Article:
5 social distancing tips for walking your dog

5 social distancing tips for walking your dog

Exercise is an essential activity for you and your dog during COVID-19, but you also need to keep social distancing in mind. Here’s how.

Because my dogs aren’t great with other canines, I’ve been social distancing with them on walks since well before the pandemic began. During that time, I’ve learned techniques that help me maintain a safe distance from others – techniques that are especially useful right now as we try to get our outdoor exercise in while keeping a distance from others.

1. Find the best time to walk your dog

Most great walking spots, like great restaurants, tend to have “peak” hours. So plan to head to your favorite spot during “off hours” when fewer people and dogs are about. For example, early in the morning or later in the evening.

2. Use the right tools to help manage your dog

Use a regular leash that is five or six feet long, instead of a retractable leash. This will give you more control over your dog, making it easier to prevent any unnecessary contact with other dogs and their people. And always carry treats, so it’s easier to get your dog’s attention if you need to!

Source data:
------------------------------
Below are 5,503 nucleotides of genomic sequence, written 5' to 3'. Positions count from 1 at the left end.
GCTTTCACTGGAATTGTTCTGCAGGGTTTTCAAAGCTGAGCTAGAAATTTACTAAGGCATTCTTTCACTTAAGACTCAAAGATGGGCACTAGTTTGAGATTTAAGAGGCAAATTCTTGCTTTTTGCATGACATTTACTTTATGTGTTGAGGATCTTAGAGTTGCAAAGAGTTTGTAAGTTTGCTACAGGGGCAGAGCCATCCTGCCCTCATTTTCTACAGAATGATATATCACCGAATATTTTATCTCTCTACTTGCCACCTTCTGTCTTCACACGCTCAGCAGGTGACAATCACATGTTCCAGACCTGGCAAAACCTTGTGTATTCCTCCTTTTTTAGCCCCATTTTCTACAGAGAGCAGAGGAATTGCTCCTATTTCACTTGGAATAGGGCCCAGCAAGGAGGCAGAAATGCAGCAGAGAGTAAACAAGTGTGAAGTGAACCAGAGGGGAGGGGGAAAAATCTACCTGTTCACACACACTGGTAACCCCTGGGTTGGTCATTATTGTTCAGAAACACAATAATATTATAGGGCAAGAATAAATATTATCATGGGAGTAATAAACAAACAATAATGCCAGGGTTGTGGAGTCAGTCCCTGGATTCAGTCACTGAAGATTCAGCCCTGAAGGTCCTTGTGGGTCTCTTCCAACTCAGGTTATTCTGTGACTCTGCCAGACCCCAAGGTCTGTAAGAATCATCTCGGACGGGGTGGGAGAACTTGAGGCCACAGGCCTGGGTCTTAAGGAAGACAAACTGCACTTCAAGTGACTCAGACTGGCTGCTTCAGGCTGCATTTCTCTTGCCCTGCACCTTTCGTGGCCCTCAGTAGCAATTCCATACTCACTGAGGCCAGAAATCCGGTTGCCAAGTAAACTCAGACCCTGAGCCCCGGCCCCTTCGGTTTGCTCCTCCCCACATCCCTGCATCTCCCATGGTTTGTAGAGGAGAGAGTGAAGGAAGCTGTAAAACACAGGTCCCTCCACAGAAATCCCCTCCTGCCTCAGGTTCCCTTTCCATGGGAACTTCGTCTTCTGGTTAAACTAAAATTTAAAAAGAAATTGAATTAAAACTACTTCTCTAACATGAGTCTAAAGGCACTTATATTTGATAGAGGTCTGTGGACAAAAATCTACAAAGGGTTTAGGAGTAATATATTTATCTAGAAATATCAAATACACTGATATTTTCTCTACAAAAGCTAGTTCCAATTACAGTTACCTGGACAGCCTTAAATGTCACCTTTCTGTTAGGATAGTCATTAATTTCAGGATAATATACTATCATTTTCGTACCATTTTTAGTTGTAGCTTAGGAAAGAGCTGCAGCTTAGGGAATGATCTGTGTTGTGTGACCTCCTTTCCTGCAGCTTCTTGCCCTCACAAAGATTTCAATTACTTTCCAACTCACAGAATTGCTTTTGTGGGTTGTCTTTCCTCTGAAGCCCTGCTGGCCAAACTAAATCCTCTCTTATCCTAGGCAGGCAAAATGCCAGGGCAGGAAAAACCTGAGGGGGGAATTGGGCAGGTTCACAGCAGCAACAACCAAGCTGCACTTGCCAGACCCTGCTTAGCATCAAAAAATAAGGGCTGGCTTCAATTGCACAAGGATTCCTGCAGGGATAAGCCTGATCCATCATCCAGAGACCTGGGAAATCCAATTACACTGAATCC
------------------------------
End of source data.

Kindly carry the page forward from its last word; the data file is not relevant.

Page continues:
3. Politely decline greetings from other dogs and people

Greeting other dogs on walks really isn’t necessary, even though it used to be the norm for many people. According to Laura Pakis, owner and founder of Acme Canine, Europeans don’t encourage dogs to greet each other or their people when they’re out and about. “Their dogs learn this at a young age, so when they walk past a person or other dog, they don’t automatically pull to be greeted.” With this in mind, it’s okay to tell other dog walkers that your own dog “isn’t greeting other dogs today”, and cross the street.

4. Use the pandemic as a training opportunity

Does your dog typically jump or lunge toward other dogs while on walks? Try using social distancing as an opportunity to play the “look at me” game with your dog. When you’re about a block away from another dog on a leash, ask your dog to look at you for a treat. This is a great distraction, and you can then cross the street and call, “We’re training, good to see you!” and go on your way.

5. Reduce stress in you and your dog

If you’re feeling anxious about social distancing on your walks, your dog may pick up on it and start feeling stressed too. Yawning or lip-licking are subtle signs of canine stress. You want to enjoy your walks together, so reduce your own stress by having a plan in place, and take some time to breathe and relax before you head out the door.

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